Halton Urges Cabinet Refusal of CN Intermodal

The battle over CN isn't over

By: Laura Steiner, Editor/ Reporter

Halton Municipalities are calling on their communities to join together in order to urge the federal cabinet to refuse approval of CN’s proposed Intermodal facility.

“It just doesn’t make sense that a site of this scale, operating 24 hours a day, seven days a week should be built within one kilometer of 34,000 current and future residents, 12 schools, and two long-term care homes,” Milton Mayor Gord Krantz said. The project is proposed for the Britannia, and Tremaine Rd. area, directly south of the Boyne survey.

CN first announced it in 2015, and has taken the approach that because they were in a federally regulated industry they did not need to seek local planning permissions. Instead they submitted plans through the Canadian Environmental Assessment Agency (CEAA). A panel released their report identifying adverse affects on residents and the environment. “If the federal government approves this project, they are sending a message that the health and safety of Halton residents is worth risking,” Regional Chair Gary Carr said. The report also recommends 200 mitigation measures to avoid the effects, but the federal government is unable to enforce them.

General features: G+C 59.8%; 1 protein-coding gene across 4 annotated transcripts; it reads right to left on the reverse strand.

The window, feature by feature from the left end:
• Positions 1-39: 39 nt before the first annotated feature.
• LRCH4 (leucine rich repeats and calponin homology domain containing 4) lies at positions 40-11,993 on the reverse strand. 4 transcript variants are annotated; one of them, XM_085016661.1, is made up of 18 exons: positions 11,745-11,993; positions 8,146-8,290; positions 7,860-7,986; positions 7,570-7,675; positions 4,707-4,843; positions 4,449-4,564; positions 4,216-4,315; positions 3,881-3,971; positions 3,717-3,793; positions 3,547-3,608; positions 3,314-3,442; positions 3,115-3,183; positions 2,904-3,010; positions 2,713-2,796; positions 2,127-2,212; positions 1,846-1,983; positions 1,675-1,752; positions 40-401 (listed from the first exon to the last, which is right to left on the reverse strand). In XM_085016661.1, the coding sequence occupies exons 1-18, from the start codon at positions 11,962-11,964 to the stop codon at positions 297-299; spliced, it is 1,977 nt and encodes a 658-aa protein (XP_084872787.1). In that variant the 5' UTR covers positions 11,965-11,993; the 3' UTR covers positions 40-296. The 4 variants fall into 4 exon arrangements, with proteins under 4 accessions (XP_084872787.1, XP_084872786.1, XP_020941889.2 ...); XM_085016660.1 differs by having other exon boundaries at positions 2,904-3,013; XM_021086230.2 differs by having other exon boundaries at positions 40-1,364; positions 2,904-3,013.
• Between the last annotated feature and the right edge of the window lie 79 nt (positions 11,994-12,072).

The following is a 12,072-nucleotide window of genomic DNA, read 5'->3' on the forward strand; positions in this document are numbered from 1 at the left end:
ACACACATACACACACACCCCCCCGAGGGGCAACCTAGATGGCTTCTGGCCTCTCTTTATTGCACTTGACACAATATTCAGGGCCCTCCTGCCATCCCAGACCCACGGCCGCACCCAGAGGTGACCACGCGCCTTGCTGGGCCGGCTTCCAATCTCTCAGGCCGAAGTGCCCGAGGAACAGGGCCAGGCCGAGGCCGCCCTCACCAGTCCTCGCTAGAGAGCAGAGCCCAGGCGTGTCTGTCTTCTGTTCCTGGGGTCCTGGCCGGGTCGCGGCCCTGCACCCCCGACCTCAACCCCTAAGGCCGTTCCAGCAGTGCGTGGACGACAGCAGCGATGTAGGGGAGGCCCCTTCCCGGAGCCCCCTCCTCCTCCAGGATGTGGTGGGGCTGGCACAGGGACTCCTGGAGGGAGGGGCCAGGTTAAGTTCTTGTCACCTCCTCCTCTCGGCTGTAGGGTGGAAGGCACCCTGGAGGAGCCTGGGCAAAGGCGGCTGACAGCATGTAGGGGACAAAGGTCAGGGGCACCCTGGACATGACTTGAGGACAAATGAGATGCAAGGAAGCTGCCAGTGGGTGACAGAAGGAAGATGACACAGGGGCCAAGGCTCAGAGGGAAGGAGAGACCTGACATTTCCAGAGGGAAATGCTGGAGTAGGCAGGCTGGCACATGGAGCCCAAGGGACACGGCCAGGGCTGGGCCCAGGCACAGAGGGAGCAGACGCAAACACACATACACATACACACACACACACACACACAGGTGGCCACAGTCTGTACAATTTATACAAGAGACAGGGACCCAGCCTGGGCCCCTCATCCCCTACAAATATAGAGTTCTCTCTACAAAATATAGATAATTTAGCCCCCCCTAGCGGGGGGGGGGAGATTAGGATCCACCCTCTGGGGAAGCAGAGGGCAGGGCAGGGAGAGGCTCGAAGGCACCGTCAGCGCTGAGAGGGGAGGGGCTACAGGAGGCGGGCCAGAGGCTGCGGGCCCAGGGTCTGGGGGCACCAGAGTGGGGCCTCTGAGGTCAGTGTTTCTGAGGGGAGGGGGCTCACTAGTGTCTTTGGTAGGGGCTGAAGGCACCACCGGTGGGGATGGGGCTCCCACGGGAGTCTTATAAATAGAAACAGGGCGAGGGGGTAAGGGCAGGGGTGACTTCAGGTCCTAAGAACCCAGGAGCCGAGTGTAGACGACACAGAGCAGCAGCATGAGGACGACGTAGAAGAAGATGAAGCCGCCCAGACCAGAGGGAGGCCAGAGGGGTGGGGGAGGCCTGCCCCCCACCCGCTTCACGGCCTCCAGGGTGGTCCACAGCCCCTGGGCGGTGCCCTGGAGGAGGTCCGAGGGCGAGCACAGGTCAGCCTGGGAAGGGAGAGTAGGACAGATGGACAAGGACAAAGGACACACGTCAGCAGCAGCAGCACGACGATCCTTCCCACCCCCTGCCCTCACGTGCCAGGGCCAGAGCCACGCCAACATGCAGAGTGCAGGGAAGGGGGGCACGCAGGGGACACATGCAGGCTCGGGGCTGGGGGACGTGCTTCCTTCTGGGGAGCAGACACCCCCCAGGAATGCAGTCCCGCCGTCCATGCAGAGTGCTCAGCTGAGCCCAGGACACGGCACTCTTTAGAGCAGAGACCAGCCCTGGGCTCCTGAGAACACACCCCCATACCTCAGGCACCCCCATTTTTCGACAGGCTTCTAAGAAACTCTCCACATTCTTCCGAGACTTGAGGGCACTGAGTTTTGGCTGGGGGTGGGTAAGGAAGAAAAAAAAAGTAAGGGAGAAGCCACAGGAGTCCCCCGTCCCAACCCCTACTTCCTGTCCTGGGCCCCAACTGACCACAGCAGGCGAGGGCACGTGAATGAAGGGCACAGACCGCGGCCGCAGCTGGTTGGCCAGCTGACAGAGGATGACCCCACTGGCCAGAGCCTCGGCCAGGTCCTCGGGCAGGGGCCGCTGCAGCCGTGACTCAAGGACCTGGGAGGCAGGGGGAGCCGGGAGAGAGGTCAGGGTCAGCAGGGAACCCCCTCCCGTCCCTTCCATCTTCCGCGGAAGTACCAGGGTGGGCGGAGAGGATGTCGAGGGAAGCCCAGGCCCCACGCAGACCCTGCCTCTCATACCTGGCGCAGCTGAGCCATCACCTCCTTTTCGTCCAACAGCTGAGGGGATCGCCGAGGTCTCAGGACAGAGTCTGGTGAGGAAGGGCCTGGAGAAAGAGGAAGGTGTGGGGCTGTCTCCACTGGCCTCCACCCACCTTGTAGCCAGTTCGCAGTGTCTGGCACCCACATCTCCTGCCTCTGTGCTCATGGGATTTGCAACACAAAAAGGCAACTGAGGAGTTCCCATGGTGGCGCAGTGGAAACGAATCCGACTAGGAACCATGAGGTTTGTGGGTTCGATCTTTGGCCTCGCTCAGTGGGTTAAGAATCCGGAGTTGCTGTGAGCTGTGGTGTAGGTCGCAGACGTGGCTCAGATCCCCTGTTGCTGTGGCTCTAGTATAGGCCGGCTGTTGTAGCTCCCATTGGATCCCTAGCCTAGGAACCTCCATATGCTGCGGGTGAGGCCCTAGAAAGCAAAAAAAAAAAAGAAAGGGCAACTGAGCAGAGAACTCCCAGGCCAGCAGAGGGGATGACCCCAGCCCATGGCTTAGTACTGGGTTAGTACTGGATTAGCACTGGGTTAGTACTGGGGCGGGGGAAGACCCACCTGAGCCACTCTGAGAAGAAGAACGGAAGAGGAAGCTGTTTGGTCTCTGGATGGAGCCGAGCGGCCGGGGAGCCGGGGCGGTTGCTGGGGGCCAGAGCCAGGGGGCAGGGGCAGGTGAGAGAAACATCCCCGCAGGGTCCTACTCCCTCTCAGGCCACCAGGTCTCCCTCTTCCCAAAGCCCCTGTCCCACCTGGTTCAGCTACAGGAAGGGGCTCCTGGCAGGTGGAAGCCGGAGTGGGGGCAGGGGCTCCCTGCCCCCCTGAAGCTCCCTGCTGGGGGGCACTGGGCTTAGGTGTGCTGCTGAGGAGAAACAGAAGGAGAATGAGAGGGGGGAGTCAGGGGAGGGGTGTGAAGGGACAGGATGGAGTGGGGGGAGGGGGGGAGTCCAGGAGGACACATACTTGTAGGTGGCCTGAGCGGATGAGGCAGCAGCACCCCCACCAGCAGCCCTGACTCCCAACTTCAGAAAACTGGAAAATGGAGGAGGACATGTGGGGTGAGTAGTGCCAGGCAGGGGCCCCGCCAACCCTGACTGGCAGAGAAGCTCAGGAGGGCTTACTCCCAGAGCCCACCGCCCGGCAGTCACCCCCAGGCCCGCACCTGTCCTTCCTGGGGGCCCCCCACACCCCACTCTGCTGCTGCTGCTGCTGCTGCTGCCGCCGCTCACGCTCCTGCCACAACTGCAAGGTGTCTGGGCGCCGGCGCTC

Citizens’ advocacy groups Milton Says No, and Milton Residents Against Intermodal Locations (Milton RAIL) have started an e- petition also urging cabinet refusal. Residents have an opportunity to sign that until August 17, 2020, and at last count is showing 2,965 signatures. The petition will be presented in the House of Commons by Milton MP Adam van Koeverden. A final decision on the CN Intermodal facility is expected by September 23, 2020.